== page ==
I’ll just start this piece off by saying that I hate reviews, well I hate reviews when people go off on something that they didn’t like. Most reviewers have no point of view when it comes to what it takes to create any piece of art. They were not writers, directors, actors, visual effects artists, set designers, costume designers, editors, camera people, etc. Perhaps they were at some point, but they chose to abandon these endeavors because they got a job writing about how good or bad someone else’s art is. That being said, I’m here to write a review today. Luckily for me, it’s really just me talking about how much I loved something so much that I felt the need to tell the whole world. Is it a review if you just flat out tell your readers that you’re going to say nothing but nice things? Probably not. Does it damage my integrity that I’ll admit I’ll only write “reviews” of things I like so that I don’t come off like a dickhead? 100%, but still, at least I’m not someone who pretends like I would have done a better job. With that said, let my praise of “The LEGO Movie begin!”
“The LEGO Movie” is a classic hero’s tale about a nobody named Emmitt who is suddenly thrust with the responsibility of stopping the evil Lord Business from releasing the deadly weapon, the “Kragle,” on the entire population of the LEGO universe, bringing about the end of civilization as it exists, and he must rely on the efforts of his cohorts, Wildstyle, Petruvius, and Batman in order to do so. How that tale relates to the way LEGOs actually work is nothing short of brilliant, comparing how “fitting in” in our own ways of life to the need to “follow instructions” in the LEGO universe. My favorite kinds of movies are the ones where characters have to grow and learn about themselves before they are able to complete whatever tasks are laid out in front of them, and just about every character in the movie experiences a sense of personal growth, even the antagonists. To see each character go through such a change is really quite refreshing, especially when most movies I’ve seen in recent months involve nothing more than explosions and special effects.
Don’t get me wrong, the LEGO Movie is filled with nothing but special effects, as the entire film is shot in a combination of stop motion and CG, but the way those effects are used are to actually tell the story rather than hide the fact that there is none (here I go again shitting on other movies that I’d never have the opportunity to make). Even then, the fact that the fire in this film is mostly made of LEGO pieces (and the same goes for the water), the filmmakers and VFX artists really maintained a sense of authenticity with their choices of how to animate their movie. I felt as though I could have been playing with the most expensive LEGO set ever, as opposed to just sitting in the theater. There really was something to how well the creators kept in mind the fact that they were essentially playing with everyone’s favorite toys as they created their movie, and they really nailed it.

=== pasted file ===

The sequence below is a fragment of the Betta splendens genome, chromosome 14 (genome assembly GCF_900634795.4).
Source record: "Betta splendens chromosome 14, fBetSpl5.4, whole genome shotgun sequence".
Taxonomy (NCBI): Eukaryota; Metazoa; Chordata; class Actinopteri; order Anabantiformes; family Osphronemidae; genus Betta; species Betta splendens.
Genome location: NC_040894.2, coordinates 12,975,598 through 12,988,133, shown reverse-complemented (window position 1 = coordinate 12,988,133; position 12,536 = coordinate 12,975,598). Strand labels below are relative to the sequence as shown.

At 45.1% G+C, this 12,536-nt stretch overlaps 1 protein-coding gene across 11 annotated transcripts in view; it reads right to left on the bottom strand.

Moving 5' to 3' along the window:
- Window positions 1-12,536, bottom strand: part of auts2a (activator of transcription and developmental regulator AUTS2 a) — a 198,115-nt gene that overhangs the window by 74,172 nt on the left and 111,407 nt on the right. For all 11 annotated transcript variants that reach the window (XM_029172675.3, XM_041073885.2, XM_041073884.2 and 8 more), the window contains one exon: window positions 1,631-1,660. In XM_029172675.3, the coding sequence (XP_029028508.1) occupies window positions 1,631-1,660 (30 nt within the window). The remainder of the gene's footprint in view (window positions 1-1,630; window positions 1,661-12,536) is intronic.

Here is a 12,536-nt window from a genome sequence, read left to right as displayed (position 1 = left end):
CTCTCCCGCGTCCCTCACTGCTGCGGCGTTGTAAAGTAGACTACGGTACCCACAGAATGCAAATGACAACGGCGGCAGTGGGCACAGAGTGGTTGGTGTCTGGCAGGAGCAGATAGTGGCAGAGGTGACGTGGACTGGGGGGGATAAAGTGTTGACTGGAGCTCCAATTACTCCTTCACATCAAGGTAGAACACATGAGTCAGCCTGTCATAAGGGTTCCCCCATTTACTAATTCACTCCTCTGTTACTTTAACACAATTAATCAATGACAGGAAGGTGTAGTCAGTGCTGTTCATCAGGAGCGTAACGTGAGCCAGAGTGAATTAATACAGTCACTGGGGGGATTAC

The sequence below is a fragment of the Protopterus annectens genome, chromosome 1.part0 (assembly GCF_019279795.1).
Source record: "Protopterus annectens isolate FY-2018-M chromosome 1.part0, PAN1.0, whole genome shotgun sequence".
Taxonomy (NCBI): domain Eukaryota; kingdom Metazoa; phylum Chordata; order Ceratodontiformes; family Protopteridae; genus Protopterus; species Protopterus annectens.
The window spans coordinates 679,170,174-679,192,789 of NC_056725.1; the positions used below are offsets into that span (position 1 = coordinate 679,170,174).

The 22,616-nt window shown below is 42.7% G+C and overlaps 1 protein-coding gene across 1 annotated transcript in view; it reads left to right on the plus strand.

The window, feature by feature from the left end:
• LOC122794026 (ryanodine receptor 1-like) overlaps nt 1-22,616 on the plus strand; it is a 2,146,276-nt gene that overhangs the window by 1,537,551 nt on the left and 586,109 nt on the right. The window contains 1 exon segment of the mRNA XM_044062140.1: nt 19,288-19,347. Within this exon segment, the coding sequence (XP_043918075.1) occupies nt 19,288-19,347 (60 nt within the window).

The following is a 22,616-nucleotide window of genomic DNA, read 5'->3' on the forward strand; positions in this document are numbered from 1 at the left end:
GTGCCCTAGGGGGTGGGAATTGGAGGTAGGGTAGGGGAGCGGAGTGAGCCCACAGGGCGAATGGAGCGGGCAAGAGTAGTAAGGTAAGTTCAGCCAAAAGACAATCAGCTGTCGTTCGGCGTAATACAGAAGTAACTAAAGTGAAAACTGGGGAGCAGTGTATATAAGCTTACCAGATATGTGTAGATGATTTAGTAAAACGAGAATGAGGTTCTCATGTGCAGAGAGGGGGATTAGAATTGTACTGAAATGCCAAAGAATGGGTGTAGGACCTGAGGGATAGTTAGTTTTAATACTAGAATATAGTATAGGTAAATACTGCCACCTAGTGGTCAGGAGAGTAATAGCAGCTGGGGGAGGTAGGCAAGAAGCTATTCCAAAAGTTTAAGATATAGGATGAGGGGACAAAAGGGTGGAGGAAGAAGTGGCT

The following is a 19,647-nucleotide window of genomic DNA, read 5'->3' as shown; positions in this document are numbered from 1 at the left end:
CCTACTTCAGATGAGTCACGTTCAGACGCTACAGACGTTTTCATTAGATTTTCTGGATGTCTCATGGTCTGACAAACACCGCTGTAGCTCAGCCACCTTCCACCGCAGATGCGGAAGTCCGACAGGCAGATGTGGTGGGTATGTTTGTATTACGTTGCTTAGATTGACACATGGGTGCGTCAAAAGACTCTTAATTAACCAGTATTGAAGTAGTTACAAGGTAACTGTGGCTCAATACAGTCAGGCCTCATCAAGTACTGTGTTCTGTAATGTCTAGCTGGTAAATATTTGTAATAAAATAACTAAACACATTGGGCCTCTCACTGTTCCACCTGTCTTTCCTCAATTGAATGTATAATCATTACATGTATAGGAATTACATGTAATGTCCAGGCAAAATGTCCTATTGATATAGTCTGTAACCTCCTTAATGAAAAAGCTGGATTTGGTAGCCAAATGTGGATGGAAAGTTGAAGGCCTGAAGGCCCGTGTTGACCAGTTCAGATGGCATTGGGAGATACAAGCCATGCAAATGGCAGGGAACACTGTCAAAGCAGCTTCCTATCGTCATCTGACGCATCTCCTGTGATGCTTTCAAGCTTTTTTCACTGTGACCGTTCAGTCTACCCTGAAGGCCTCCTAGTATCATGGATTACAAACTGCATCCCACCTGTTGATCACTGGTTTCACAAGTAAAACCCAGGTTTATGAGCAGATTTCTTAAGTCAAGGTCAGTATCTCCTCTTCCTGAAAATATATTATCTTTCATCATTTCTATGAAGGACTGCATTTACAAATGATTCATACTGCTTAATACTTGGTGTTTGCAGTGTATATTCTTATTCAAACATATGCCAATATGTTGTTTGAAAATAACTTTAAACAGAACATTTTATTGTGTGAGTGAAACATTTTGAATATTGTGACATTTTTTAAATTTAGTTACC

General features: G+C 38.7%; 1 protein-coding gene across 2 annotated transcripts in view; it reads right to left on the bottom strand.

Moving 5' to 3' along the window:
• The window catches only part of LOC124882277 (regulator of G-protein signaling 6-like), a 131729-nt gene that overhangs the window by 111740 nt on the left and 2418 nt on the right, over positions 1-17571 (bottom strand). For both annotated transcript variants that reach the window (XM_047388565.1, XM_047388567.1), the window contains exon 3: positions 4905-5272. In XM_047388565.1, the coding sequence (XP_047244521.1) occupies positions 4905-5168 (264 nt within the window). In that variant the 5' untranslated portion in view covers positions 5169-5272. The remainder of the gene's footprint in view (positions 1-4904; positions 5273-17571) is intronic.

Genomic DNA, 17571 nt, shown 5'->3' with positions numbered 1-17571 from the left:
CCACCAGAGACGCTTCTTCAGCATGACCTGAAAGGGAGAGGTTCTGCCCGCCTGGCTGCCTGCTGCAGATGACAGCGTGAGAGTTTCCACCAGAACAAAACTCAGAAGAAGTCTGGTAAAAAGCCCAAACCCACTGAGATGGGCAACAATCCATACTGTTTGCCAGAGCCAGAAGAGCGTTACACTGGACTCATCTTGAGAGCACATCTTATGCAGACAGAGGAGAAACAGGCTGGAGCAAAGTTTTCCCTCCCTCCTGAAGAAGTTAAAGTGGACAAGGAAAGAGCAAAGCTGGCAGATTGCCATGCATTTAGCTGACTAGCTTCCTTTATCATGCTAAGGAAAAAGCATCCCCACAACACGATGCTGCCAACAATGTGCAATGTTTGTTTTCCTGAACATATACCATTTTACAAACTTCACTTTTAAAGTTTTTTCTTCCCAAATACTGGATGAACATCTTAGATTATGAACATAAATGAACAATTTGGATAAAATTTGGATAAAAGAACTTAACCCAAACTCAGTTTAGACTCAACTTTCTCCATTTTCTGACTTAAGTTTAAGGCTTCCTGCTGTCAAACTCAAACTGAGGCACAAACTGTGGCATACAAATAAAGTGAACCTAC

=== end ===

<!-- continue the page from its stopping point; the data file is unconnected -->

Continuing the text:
The writing and chemistry between the voice actors could arguably be the best part of the “LEGO Movie.” I don’t think I’m exaggerating when I say I was gut laughing for 90 minutes, as the story moved so smoothly and the jokes just continued to hammer away at everything hilarious about the fact that these are toys brought to life. The fact that everyone was so self-aware, even to the point where they knew they were LEGOs just added to my enjoyment. The voice talents, including Chris Pratt, Will Ferrell, Elizabeth Banks, Will Arnett, Alison Brie, Charlie Day, and Morgan Freeman, and how well they seemed to interact with each other created a sense that they were the ones playing with the LEGOs themselves and the audience was invited over to join them.
In spite of my praises, the LEGO Movie is not without its detractors. There was one little issue that comedian Jerry Seinfeld had with a moment in the film. He tweeted out during the weekend that The LEGO Movie stole jokes of his about how Superman would interact with Green Lantern from a 2004 American Express commercial. I don’t personally recall the commercial in question myself, but joke thievery is not something any of us should treat lightly. Do you guys remember the Seinfeld bit to which he’s referring? Let us know in the comments below.
Well that’s my “review,” if you consider a review more of a fellating session, which is probably the most inappropriate way to refer to anything having to do children’s movie. Still though, I stand by my personal decision to not put out anything that I didn’t like, because let’s face it: people who say they can do things better are probably full of shit. It takes hard work to make movies, especially those that require the efforts of so many talented people. Does that mean that I like Michael Bay movies? Not really (although “The Rock” is amazing), but that just means I won’t be writing a review of Transformers 4. Bye! See you next time!